Taking the Christ out of Easter

Every Easter the news carries stories of complaints about the religious significance of Easter being pushed out by chocolate, bunnies, and flowers.  This year the issue seems to have gained particular momentum, helped by the alleged omission of the word “Easter” from advertising for a National Trust egg hunt, and the decision of the Prime Minister to speak out in response.

I’ll be honest, I’ve read few of the stories about this, but the ones I have followed predictable lines.  Well meaning Christian voices protesting that Jesus is the real meaning of Easter, being driven out by a secular agenda.

I would, of course, affirm completely that the central meaning of Easter is the death and resurrection of Jesus Christ.  But I disagree that this is being pushed out by other celebrations.  Jesus has long since been pushed out, past tense.  Easter for the vast majority of people is a secular holiday involving time with the family and lots of chocolate, on which these Christians do keep trying to impose a religious story.

As just one example of this, I occasionally complete online surveys, and four times this year I have been asked how I will celebrate Easter.  Of the tick-box options given, not one of those surveys included an option for attending church.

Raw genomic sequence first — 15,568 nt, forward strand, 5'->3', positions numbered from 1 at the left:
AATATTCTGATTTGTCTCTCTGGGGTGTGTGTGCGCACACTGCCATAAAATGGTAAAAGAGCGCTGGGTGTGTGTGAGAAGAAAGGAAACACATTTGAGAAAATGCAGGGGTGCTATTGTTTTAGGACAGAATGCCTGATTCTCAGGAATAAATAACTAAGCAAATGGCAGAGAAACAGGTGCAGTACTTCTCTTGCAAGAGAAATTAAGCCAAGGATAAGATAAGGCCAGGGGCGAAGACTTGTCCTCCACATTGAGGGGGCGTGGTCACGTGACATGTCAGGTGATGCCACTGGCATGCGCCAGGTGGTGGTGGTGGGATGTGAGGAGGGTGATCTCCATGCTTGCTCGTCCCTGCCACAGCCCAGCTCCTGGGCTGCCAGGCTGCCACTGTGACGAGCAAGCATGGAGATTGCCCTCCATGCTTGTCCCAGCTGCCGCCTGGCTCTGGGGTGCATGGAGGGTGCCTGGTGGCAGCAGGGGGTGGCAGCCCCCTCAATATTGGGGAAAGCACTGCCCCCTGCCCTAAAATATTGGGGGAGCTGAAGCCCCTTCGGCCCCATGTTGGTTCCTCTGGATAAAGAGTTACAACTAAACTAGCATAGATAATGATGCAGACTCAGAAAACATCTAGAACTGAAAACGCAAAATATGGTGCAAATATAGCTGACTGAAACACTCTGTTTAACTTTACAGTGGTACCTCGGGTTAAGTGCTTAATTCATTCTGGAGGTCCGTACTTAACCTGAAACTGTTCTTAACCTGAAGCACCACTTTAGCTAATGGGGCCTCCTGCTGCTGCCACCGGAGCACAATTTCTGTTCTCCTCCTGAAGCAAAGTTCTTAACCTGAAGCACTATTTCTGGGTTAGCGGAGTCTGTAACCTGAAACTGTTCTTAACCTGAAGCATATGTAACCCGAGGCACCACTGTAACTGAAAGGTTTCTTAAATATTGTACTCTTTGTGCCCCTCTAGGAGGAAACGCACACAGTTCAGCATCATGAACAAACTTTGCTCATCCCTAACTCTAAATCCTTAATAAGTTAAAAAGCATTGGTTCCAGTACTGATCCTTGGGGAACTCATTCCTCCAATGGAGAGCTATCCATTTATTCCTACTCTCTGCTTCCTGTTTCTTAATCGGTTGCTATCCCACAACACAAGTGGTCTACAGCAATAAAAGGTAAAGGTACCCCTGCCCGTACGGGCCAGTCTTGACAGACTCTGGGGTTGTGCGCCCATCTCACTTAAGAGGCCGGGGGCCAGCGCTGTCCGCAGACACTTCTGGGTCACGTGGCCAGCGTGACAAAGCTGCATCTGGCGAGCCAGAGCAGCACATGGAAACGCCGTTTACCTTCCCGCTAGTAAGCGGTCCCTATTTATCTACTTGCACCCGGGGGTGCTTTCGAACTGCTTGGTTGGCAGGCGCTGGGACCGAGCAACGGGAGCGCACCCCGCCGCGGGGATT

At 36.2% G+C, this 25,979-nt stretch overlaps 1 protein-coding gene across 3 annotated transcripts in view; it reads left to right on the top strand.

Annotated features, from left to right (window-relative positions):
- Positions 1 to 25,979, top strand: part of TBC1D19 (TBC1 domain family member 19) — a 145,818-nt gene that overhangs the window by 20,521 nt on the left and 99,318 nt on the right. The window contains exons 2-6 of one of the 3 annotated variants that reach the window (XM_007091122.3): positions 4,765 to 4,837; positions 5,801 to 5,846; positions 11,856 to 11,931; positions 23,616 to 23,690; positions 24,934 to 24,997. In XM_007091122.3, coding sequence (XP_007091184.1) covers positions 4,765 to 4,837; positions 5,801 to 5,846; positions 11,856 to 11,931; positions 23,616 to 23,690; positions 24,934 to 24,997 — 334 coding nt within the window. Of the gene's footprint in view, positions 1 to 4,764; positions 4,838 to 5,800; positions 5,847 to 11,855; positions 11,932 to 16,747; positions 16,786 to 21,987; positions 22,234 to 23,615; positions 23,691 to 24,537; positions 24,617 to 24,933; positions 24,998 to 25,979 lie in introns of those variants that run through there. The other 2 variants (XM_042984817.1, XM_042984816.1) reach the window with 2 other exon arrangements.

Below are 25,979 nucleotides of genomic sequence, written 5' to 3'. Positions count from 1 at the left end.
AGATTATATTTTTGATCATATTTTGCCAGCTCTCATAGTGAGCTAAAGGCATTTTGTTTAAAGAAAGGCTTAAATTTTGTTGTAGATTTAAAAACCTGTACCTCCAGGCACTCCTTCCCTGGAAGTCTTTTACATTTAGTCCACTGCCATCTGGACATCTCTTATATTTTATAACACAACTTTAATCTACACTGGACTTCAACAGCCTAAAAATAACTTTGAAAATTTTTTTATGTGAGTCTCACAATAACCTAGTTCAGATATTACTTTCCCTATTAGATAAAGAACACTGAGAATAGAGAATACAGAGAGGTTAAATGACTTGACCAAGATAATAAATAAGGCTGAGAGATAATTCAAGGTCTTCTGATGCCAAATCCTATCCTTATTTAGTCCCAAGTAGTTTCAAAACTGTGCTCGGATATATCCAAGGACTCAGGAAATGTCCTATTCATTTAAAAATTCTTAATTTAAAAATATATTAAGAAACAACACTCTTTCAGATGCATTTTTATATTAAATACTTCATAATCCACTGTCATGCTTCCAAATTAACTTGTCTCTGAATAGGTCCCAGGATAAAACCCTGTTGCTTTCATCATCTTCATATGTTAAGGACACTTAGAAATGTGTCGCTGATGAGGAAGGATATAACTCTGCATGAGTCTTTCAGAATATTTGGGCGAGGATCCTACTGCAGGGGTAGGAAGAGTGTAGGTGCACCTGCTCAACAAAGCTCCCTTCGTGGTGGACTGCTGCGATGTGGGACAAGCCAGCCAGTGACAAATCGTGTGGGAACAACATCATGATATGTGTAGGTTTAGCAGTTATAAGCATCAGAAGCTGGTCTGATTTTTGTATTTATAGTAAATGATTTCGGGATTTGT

So how do we respond?  I would suggest that the answer is to stop trying to pretend that our religious remembrance and the secular chocolate-fest are one and the same.  They are two distinct events that happen to share a common date.  (Incidentally, I would suggest a similar approach for Christmas, but that’s another blog post).

What does that look like?  Well it doesn’t look like retreating into our church buildings to hold our religious observance hidden from the world.  But it does look like making our faith in the events of Easter known in a way that recognises that the Jesus story of Easter is completely alien to most people, and completely ‘other’ to everything they associate with the word Easter.  It looks like letting people celebrate Easter according to their understanding of what it means, without moaning that they haven’t recognised our understanding.  It looks like telling our own story, and celebrating our own events in a way which doesn’t try to pretend they are the same thing.  And it is important that we do tell our story, and continue to celebrate our faith in a public way, as the Christian story of Easter still has the power to transform lives.